Could Smart Connectors Aid the IIoT?

With new smart connectors, Harting makes a case for more edge-based computing on the factory floor.

Charles Murray

November 2, 2017

3 Min Read
Could Smart Connectors Aid the IIoT?

The move toward “edge computing” in the Industrial Internet of Things (IIoT) gained momentum recently, as Harting Technology Group ratcheted up its effort to bring intelligence to electrical connectors.

Harting, which makes electrical cables and connectors, made the case for an industrial future that involves less computing in the cloud, and more computing in and around industrial machinery. “As you envision an Internet of Things with tens of billions of connected devices, you have to ask yourself, is it practical to send all this data to the cloud?” noted Vivek Dave, director of new technology for Harting, at a press conference in the Chicago area.

To provide an adjunct to the cloud, the company’s engineers suggested that intelligence could easily be placed in modular units that already incorporate connections for electrical power and signals. One such solution from Harting, known as MICA, incorporates a 1-GHz ARM processor, 1 GB of RAM, and 4 GB of eMMC flash memory on board a connector module.

Harting’s MICA incorporates a 1-GHz ARM processor, 1 GB of RAM, and 4 GB of eMMC flash memory. (Source: Harting)

“The connectors are already on the machines,” Mark Kojak, vice president of product management for Harting, told Design News. “So what better place to take data than at the machine and at the connector?”

Harting engineers suggested that the technology could be applied to machine tools, manufacturing machinery, RFID readers, smart infrastructure and electric motors in a variety of applications. Smart connectors could help with such applications by retrieving real-time data and doing the analytics on board while the factory floor machines operate.

The company’s MICA and Smart Han products are believed to be the first connectors to offer such capabilities. Their emergence comes at a time when manufacturers are increasingly considering so-called “edge computing” solutions. Edge computing, at least in an industrial setting, refers to the use of localized or machine-based computers to process real-time data, store it, and apply analytics to look for factory floor trends. Such edge-based techniques have gained favor lately, given the growth forecasts for the IIot. Some experts now believe that the quantity of connected devices will reach 30-50 billion by 2020.

During their presentation, Harting engineers argued that edge-based solutions could minimize latencies, allow more decisions to be made in real time, and preserve the proprietary know-how of manufacturers in many factory floor applications. As such, they contend that edge computing could act as a computing alternative, serving as a “front end” system, while the cloud operates as a “back end.”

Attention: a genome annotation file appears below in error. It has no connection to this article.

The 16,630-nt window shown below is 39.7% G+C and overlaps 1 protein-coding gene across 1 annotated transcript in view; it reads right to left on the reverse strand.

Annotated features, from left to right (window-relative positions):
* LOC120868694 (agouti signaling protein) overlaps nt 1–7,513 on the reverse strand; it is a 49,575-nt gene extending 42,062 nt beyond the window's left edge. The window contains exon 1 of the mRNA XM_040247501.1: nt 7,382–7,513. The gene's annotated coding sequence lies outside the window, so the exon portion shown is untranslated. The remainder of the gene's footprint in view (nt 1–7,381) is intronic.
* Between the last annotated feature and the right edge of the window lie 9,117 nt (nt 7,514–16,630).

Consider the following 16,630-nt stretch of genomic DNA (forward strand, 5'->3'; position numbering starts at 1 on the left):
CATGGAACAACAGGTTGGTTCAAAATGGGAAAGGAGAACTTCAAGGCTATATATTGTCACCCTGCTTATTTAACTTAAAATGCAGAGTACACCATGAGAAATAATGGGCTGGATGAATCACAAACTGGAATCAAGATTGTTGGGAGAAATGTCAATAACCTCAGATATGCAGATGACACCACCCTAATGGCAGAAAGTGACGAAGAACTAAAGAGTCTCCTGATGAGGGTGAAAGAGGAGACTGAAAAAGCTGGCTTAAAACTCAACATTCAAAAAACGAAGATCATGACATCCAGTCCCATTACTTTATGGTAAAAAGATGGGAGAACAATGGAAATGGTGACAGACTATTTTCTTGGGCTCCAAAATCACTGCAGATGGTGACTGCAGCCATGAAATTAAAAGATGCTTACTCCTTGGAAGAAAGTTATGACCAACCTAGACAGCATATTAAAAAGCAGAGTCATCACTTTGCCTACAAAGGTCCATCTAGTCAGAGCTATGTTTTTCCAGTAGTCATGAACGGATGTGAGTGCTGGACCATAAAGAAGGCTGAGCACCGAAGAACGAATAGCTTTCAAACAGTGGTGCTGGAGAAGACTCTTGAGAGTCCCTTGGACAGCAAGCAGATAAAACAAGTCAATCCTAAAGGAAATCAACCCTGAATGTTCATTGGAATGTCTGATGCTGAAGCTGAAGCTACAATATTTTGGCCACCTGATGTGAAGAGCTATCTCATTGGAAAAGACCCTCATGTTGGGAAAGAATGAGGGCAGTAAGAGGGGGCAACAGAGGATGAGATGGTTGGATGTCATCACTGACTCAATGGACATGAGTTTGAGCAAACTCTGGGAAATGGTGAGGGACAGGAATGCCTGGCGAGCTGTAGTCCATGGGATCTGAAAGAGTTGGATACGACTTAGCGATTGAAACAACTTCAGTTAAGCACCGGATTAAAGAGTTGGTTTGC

“We’re by no means implying that cloud computing is going away,” Dave said. “But together, these two solutions can handle this explosion of tens of billions of devices.”

Senior technical editor Chuck Murray has been writing about technology for 33 years. He joined Design News in 1987, and has covered electronics, automation, fluid power, and auto.

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About the Author(s)

Charles Murray

Charles Murray is a former Design News editor and author of the book, Long Hard Road: The Lithium-Ion Battery and the Electric Car, published by Purdue University Press. He previously served as a DN editor from 1987 to 2000, then returned to the magazine as a senior editor in 2005. A former editor with Semiconductor International and later with EE Times, he has followed the auto industry’s adoption of electric vehicle technology since 1988 and has written extensively about embedded processing and medical electronics. He was a winner of the Jesse H. Neal Award for his story, “The Making of a Medical Miracle,” about implantable defibrillators. He is also the author of the book, The Supermen: The Story of Seymour Cray and the Technical Wizards Behind the Supercomputer, published by John Wiley & Sons in 1997. Murray’s electronics coverage has frequently appeared in the Chicago Tribune and in Popular Science. He holds a BS in engineering from the University of Illinois at Chicago.

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